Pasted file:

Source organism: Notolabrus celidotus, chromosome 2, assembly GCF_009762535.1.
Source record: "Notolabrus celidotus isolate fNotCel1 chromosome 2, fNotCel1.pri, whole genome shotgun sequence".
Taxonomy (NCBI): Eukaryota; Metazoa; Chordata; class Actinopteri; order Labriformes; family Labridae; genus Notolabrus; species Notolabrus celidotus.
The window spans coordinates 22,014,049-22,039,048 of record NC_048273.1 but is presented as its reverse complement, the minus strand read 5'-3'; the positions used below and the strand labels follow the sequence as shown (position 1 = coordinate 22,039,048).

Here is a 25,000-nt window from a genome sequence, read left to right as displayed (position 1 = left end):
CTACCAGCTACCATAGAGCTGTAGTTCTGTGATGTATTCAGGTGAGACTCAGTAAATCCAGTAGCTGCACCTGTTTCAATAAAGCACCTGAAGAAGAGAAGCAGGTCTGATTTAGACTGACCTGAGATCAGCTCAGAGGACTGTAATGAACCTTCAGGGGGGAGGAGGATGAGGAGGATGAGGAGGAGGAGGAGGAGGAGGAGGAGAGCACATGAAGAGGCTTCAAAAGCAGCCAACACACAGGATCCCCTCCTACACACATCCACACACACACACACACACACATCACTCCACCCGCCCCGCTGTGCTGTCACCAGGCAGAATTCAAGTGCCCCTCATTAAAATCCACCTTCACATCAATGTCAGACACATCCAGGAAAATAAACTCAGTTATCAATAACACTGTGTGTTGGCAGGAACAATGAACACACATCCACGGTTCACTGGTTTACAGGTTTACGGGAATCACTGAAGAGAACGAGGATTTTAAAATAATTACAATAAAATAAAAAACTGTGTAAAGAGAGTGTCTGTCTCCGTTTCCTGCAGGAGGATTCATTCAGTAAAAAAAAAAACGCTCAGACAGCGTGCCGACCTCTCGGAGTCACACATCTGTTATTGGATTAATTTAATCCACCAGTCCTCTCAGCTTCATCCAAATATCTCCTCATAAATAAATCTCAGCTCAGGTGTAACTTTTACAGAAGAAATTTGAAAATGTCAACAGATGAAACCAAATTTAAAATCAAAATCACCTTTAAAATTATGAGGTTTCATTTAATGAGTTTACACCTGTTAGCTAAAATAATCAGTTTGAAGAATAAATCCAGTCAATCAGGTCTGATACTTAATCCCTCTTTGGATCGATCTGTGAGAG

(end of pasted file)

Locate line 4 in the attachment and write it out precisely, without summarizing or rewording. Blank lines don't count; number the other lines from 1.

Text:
The window spans coordinates 22,014,049-22,039,048 of record NC_048273.1 but is presented as its reverse complement, the minus strand read 5'-3'; the positions used below and the strand labels follow the sequence as shown (position 1 = coordinate 22,039,048).